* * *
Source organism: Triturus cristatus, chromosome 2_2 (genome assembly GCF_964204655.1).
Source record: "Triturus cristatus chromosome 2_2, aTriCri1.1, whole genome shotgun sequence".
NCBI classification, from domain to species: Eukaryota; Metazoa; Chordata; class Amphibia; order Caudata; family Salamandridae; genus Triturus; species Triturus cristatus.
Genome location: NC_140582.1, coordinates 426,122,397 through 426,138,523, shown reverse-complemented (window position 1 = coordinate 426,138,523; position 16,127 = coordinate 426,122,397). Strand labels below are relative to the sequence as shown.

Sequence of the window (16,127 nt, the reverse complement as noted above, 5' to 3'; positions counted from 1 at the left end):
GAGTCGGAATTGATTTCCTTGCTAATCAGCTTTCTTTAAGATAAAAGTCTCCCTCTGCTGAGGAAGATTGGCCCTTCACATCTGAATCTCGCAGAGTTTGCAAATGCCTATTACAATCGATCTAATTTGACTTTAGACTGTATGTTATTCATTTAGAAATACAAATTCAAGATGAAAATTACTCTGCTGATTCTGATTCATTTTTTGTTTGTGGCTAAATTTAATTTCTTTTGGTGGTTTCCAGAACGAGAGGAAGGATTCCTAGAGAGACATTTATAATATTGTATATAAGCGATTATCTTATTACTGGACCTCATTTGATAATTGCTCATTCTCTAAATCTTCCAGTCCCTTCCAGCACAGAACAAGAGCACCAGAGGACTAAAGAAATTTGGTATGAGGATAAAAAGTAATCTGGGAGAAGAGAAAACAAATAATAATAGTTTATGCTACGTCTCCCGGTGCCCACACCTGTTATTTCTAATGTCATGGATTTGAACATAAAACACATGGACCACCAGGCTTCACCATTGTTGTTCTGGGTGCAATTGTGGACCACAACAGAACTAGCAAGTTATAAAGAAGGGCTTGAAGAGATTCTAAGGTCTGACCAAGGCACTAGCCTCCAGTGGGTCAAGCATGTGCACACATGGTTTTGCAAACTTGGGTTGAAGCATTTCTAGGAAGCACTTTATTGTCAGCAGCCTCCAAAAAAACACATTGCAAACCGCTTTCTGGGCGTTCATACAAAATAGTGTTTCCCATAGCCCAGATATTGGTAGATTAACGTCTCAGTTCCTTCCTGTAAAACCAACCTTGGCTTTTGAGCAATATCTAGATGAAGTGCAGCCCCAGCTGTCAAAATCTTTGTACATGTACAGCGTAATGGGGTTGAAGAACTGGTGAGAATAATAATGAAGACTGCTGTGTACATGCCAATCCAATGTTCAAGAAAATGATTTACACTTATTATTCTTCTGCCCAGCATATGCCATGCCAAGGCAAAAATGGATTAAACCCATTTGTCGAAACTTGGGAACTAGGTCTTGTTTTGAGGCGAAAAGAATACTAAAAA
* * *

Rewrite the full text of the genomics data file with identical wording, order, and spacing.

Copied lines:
Source organism: Triturus cristatus, chromosome 2_2 (genome assembly GCF_964204655.1).
Source record: "Triturus cristatus chromosome 2_2, aTriCri1.1, whole genome shotgun sequence".
NCBI classification, from domain to species: Eukaryota; Metazoa; Chordata; class Amphibia; order Caudata; family Salamandridae; genus Triturus; species Triturus cristatus.
Genome location: NC_140582.1, coordinates 426,122,397 through 426,138,523, shown reverse-complemented (window position 1 = coordinate 426,138,523; position 16,127 = coordinate 426,122,397). Strand labels below are relative to the sequence as shown.

Sequence of the window (16,127 nt, the reverse complement as noted above, 5' to 3'; positions counted from 1 at the left end):
GAGTCGGAATTGATTTCCTTGCTAATCAGCTTTCTTTAAGATAAAAGTCTCCCTCTGCTGAGGAAGATTGGCCCTTCACATCTGAATCTCGCAGAGTTTGCAAATGCCTATTACAATCGATCTAATTTGACTTTAGACTGTATGTTATTCATTTAGAAATACAAATTCAAGATGAAAATTACTCTGCTGATTCTGATTCATTTTTTGTTTGTGGCTAAATTTAATTTCTTTTGGTGGTTTCCAGAACGAGAGGAAGGATTCCTAGAGAGACATTTATAATATTGTATATAAGCGATTATCTTATTACTGGACCTCATTTGATAATTGCTCATTCTCTAAATCTTCCAGTCCCTTCCAGCACAGAACAAGAGCACCAGAGGACTAAAGAAATTTGGTATGAGGATAAAAAGTAATCTGGGAGAAGAGAAAACAAATAATAATAGTTTATGCTACGTCTCCCGGTGCCCACACCTGTTATTTCTAATGTCATGGATTTGAACATAAAACACATGGACCACCAGGCTTCACCATTGTTGTTCTGGGTGCAATTGTGGACCACAACAGAACTAGCAAGTTATAAAGAAGGGCTTGAAGAGATTCTAAGGTCTGACCAAGGCACTAGCCTCCAGTGGGTCAAGCATGTGCACACATGGTTTTGCAAACTTGGGTTGAAGCATTTCTAGGAAGCACTTTATTGTCAGCAGCCTCCAAAAAAACACATTGCAAACCGCTTTCTGGGCGTTCATACAAAATAGTGTTTCCCATAGCCCAGATATTGGTAGATTAACGTCTCAGTTCCTTCCTGTAAAACCAACCTTGGCTTTTGAGCAATATCTAGATGAAGTGCAGCCCCAGCTGTCAAAATCTTTGTACATGTACAGCGTAATGGGGTTGAAGAACTGGTGAGAATAATAATGAAGACTGCTGTGTACATGCCAATCCAATGTTCAAGAAAATGATTTACACTTATTATTCTTCTGCCCAGCATATGCCATGCCAAGGCAAAAATGGATTAAACCCATTTGTCGAAACTTGGGAACTAGGTCTTGTTTTGAGGCGAAAAGAATACTAAAAA